In this Knowledge Drop video, Matt Powers, Vice President of Global Technology Marketing at Anixter, discusses the next evolution in video compression with H.265.
I’m Matt Powers, Vice President of Global Technology Marketing at Anixter.
I’d like to discuss with you the next evolution in video compression, High Efficiency Video Coding or H.265, which is intended to be the next video compression evolution after Advanced Video Coding or H.264.
It’s a known fact that streaming video is by far one of the most disruptive forms of data on a network and in most cases is mission-critical data that is intolerant to network latency, jitter and other factors that can affect network transmission. With this in mind, IT and physical security managers are very involved in the design and development of networks that will support streaming video applications.
Over the years, H.264 has become the dominate compression standard embraced by the video surveillance industry. Today, H.264 accounts for over 80 percent of all network video. H.264 has succeeded in allowing streaming video to be effectively managed on the local area network. As a result of H.264, we have see resolutions increase to where the norm is now 720p and 1080p and just a few years ago VGA resolution was the resolution of choice. H.264 was also a major catalyst in shifting the marketing to IP cameras with the savings it offered in storage and bandwidth alone.
However, we still face many challenges within the video surveillance industry as the resolution continues to increase with high resolution mega pixel cameras, panoramic cameras and recently released 4K cameras. We are also still faced with the challenge of remote viewing video over a wide area networks and streaming video efficiently to mobile devices. Another emerging trend that could benefit from H.265 is hosted video applications.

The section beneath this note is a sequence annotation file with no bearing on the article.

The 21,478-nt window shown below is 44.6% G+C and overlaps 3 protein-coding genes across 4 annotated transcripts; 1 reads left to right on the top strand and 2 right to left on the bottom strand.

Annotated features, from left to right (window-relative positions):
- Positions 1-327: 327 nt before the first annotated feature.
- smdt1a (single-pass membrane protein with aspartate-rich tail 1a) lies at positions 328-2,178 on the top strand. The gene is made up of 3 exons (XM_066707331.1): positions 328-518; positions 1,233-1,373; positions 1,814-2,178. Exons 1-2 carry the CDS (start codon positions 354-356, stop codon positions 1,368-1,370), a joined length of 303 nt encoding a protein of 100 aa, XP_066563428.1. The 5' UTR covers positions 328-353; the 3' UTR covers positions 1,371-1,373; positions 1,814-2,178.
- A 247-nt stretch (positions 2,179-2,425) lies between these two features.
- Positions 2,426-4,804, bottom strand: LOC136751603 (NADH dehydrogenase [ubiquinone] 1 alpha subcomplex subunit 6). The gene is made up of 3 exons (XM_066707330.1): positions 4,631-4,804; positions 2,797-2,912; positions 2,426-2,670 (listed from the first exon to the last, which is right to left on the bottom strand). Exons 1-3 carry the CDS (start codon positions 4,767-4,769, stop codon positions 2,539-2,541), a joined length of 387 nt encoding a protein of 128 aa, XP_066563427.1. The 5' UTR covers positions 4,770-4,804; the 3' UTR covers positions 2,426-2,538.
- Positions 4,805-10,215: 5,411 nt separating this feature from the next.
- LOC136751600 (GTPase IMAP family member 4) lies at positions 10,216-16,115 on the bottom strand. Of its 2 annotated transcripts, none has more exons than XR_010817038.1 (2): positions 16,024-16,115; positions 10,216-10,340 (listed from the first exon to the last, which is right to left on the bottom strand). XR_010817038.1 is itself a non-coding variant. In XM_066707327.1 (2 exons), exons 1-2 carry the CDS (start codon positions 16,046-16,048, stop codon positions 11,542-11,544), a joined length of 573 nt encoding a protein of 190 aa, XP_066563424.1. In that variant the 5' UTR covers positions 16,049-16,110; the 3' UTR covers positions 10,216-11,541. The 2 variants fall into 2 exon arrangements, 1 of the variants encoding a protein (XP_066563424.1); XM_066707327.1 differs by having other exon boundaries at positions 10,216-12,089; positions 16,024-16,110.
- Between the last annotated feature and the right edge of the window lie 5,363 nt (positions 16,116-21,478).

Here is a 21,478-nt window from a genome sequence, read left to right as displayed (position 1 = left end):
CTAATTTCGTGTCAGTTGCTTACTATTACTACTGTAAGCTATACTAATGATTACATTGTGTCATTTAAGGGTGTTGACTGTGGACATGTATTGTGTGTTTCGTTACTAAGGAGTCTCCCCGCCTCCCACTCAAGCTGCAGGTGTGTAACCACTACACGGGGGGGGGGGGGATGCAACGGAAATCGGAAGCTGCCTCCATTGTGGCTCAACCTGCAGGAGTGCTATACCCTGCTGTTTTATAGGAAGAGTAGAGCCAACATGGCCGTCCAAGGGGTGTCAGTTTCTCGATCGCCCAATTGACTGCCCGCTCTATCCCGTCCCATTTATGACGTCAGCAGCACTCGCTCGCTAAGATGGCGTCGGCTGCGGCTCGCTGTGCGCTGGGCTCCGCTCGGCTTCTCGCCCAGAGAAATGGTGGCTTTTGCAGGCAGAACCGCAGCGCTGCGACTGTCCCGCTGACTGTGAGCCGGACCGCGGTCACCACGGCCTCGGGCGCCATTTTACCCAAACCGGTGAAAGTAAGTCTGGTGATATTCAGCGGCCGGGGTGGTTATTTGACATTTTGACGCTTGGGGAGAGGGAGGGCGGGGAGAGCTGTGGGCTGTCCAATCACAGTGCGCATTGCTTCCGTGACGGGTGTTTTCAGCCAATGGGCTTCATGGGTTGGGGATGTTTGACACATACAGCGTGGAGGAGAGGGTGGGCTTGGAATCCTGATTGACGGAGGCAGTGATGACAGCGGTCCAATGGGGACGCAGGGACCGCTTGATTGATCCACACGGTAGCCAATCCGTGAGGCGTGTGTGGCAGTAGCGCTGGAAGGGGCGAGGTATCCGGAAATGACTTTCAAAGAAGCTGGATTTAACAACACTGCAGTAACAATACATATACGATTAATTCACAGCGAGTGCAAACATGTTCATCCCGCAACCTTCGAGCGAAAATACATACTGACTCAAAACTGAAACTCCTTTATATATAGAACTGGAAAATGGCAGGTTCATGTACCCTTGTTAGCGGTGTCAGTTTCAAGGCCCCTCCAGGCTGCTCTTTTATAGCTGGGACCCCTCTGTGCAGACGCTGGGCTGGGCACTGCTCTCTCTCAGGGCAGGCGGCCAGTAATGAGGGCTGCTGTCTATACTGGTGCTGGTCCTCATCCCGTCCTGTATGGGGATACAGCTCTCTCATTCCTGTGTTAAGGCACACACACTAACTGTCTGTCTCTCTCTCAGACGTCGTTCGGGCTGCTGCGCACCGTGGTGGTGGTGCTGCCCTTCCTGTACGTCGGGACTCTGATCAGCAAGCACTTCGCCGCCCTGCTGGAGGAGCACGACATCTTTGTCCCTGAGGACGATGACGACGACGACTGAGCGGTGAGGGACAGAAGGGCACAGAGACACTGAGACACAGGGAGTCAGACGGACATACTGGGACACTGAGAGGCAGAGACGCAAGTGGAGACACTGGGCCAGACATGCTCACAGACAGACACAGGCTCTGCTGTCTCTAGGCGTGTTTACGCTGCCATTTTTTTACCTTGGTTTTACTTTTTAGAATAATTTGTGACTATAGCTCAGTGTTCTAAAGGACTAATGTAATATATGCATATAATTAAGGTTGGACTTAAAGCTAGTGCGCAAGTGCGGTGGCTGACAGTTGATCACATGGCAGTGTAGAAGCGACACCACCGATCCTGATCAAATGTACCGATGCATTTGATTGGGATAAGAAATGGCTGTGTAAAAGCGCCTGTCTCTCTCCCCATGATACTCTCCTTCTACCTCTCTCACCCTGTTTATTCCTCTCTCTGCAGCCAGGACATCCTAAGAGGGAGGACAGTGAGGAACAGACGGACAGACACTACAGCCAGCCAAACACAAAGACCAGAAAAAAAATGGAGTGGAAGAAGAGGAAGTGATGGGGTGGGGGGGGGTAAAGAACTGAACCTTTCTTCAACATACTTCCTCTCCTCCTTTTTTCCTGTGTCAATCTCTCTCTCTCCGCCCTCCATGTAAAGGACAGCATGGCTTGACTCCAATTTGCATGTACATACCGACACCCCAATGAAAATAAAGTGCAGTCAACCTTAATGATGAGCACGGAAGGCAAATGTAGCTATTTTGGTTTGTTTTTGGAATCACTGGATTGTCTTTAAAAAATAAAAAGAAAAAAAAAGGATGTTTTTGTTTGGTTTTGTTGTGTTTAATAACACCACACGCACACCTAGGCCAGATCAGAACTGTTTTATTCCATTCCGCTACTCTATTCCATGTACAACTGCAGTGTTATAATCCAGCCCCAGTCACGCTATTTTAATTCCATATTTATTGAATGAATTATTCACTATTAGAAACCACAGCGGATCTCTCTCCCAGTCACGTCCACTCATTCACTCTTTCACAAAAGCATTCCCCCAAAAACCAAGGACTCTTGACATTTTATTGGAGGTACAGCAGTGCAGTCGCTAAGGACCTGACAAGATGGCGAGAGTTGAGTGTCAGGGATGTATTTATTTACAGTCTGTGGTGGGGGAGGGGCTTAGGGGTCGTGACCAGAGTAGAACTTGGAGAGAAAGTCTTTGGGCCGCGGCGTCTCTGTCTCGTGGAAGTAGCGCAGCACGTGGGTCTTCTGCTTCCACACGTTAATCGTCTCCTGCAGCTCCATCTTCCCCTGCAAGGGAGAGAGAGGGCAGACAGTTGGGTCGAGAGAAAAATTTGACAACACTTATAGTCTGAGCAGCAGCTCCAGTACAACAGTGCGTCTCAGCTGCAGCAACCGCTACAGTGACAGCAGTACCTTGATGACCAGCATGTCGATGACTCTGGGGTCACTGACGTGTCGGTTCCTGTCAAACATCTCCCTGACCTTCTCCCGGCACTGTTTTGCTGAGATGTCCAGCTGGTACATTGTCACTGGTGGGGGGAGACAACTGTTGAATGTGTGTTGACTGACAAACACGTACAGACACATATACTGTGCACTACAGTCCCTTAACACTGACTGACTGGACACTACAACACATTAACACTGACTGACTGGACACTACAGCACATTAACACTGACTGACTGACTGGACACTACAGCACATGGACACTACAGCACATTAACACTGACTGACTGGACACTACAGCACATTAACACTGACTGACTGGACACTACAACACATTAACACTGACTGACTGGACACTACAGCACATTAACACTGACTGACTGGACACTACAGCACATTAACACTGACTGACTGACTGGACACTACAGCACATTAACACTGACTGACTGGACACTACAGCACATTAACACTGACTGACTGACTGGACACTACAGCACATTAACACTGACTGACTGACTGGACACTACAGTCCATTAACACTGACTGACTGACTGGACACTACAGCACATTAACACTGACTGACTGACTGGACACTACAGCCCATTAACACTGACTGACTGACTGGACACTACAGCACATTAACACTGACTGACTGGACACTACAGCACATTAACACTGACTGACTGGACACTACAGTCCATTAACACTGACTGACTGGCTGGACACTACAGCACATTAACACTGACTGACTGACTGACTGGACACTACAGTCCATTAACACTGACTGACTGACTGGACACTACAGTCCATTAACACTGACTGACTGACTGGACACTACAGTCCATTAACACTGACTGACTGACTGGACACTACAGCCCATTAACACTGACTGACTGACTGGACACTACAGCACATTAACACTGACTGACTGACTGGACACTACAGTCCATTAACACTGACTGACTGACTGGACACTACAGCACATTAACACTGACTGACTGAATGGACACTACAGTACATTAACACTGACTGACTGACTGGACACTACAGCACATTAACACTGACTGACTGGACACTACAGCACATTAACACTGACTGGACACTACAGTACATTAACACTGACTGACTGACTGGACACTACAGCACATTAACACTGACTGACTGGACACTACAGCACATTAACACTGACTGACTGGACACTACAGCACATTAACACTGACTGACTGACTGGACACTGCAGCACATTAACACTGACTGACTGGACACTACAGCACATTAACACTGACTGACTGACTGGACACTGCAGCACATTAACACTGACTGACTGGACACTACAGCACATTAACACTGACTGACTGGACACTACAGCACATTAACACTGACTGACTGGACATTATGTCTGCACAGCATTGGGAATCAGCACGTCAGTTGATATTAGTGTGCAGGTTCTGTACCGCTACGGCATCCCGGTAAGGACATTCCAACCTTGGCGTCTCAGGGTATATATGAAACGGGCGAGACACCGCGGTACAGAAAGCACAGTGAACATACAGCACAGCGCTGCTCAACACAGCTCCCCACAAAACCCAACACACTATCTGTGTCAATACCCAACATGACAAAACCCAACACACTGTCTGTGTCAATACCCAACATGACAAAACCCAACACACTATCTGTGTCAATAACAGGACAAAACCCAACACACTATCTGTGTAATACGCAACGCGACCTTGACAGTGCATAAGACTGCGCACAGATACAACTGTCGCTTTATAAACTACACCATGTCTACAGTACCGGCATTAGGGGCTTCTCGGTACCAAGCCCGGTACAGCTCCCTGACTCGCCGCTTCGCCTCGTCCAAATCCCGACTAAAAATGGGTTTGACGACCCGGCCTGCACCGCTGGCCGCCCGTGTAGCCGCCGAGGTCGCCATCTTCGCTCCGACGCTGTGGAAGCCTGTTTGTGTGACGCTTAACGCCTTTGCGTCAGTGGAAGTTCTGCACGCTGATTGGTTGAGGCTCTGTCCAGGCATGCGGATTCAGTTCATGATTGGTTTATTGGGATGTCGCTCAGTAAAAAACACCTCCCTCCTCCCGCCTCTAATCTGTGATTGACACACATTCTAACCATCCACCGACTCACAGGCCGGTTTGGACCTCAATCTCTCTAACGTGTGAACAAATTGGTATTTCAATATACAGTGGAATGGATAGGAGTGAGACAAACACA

With any new technology, there are also growing pains in marketing adoption. For example, the manufacturers of video management and recording platforms will need to make significant investments to interface with H.265 IP cameras. Another challenge is the processing requirements of H.265 will require the purchase of a new IP cameras, as existing cameras will not be firmware upgradable.
IP camera manufacturers supporting H.265 have just begun releasing products, with some stating they have a 40 percent or more bit rate reduction at the same visual quality as H.264. For now, the jury is still out on the overall affect H.265 will have on the video surveillance industry, but as we move through 2014 and into 2015, H.265 will definitely be a major topic of conversation.
For more information, contact your local Anixter sales rep.